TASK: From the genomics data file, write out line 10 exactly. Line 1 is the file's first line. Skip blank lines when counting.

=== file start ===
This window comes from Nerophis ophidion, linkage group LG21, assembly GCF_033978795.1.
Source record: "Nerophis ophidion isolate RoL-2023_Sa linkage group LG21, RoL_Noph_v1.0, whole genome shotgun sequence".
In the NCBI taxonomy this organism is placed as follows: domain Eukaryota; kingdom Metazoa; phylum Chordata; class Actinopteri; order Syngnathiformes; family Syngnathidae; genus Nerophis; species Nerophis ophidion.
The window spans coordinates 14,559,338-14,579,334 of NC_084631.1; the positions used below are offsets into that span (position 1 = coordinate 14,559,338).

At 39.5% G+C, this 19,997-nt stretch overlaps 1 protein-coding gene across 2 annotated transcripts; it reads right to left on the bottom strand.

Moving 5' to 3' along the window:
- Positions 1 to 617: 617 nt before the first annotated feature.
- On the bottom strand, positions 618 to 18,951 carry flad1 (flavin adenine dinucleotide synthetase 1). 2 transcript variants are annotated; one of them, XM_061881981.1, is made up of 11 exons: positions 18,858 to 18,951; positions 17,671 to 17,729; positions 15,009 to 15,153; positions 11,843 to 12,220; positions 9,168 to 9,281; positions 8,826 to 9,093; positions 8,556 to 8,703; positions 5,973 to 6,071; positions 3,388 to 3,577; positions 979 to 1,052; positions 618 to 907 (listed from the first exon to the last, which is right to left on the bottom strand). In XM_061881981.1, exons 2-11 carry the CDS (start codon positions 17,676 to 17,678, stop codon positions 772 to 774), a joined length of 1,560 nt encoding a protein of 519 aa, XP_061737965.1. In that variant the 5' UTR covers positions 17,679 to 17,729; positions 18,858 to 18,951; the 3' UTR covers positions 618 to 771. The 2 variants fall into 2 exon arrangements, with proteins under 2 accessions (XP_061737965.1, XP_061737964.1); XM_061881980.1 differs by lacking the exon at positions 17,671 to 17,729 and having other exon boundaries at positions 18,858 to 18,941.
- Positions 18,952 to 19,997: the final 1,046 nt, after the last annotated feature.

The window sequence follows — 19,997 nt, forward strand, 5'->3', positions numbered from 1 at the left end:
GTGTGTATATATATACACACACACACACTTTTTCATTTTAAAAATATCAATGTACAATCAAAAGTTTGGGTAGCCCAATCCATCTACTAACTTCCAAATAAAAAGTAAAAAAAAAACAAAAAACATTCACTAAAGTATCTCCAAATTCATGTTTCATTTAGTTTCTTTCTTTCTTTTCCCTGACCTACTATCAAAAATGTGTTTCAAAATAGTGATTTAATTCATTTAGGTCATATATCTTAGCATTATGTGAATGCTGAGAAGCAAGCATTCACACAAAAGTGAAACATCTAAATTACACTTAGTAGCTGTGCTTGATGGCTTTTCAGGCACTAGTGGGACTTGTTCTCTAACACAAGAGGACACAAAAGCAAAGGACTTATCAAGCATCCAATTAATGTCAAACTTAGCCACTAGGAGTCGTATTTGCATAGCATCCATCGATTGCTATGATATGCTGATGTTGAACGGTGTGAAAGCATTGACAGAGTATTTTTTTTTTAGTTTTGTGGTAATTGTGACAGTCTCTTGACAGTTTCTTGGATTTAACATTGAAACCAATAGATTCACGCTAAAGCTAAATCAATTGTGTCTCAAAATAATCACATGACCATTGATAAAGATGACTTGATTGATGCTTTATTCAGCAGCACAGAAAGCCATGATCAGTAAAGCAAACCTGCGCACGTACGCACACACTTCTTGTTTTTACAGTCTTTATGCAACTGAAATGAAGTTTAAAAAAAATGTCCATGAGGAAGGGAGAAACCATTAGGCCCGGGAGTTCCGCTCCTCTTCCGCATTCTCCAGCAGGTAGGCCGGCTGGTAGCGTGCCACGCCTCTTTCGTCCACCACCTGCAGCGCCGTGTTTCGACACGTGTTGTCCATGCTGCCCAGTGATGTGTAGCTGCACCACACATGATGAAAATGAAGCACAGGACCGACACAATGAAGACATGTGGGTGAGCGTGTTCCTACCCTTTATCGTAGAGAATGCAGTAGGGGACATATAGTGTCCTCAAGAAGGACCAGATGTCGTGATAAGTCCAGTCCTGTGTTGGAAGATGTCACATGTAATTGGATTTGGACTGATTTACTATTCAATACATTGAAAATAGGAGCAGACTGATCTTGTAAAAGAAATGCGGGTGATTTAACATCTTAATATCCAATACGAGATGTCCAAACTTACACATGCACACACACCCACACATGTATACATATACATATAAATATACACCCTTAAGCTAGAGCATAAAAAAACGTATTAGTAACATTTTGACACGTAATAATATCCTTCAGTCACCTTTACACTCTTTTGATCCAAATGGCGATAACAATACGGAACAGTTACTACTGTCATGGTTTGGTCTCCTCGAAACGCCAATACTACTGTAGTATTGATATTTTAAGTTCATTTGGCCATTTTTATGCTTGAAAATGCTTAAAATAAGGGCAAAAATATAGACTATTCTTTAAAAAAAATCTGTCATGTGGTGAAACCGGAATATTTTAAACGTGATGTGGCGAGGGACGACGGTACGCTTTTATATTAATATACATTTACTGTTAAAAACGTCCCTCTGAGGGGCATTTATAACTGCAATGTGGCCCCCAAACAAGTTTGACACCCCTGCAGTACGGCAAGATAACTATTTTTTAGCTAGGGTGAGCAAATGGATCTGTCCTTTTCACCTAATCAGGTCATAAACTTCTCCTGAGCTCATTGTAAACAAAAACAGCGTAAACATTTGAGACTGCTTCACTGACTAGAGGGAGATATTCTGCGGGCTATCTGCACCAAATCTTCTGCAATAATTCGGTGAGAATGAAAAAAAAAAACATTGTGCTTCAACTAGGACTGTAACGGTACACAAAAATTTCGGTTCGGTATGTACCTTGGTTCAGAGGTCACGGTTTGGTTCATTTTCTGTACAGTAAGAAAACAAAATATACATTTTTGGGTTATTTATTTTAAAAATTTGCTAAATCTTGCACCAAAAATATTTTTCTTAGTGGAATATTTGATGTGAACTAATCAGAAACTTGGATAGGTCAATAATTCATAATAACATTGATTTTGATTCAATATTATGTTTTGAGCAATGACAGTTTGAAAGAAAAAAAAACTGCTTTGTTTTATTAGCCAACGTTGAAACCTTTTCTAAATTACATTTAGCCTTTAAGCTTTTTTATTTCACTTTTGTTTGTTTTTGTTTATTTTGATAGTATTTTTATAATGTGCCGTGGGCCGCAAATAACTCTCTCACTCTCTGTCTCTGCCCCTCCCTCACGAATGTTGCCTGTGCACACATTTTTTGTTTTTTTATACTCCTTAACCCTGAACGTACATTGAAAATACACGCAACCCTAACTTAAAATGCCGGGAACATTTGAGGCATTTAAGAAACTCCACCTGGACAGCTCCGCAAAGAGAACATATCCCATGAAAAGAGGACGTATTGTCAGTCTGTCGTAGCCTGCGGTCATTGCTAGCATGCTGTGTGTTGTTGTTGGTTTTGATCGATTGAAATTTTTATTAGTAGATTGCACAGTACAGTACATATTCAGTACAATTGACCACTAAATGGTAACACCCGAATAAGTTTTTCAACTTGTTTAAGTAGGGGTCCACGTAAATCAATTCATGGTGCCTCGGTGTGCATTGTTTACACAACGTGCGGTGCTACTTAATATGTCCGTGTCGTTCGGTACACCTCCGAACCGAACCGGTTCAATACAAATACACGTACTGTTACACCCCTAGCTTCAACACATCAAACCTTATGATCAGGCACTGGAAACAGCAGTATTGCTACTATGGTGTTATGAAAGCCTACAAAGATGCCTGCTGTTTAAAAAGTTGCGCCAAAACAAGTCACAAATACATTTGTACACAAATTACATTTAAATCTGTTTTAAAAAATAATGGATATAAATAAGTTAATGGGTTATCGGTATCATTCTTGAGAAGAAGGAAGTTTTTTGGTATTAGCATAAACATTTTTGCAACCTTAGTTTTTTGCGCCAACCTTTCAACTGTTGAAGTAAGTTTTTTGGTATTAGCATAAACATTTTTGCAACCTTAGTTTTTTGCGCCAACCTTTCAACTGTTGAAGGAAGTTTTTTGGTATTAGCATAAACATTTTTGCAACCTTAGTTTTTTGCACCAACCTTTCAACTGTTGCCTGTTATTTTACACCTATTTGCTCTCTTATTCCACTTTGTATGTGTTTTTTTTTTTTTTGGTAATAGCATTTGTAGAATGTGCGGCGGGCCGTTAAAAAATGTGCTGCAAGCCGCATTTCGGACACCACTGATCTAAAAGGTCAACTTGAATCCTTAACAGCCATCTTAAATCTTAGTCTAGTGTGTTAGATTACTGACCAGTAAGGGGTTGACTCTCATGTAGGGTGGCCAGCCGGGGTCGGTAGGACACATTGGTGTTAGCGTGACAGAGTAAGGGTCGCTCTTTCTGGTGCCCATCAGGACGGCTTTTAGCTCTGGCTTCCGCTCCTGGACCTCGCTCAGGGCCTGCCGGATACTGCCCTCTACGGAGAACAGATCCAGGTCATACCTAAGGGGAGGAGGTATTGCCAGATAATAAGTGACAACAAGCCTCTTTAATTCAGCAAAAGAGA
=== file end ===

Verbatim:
The window sequence follows — 19,997 nt, forward strand, 5'->3', positions numbered from 1 at the left end: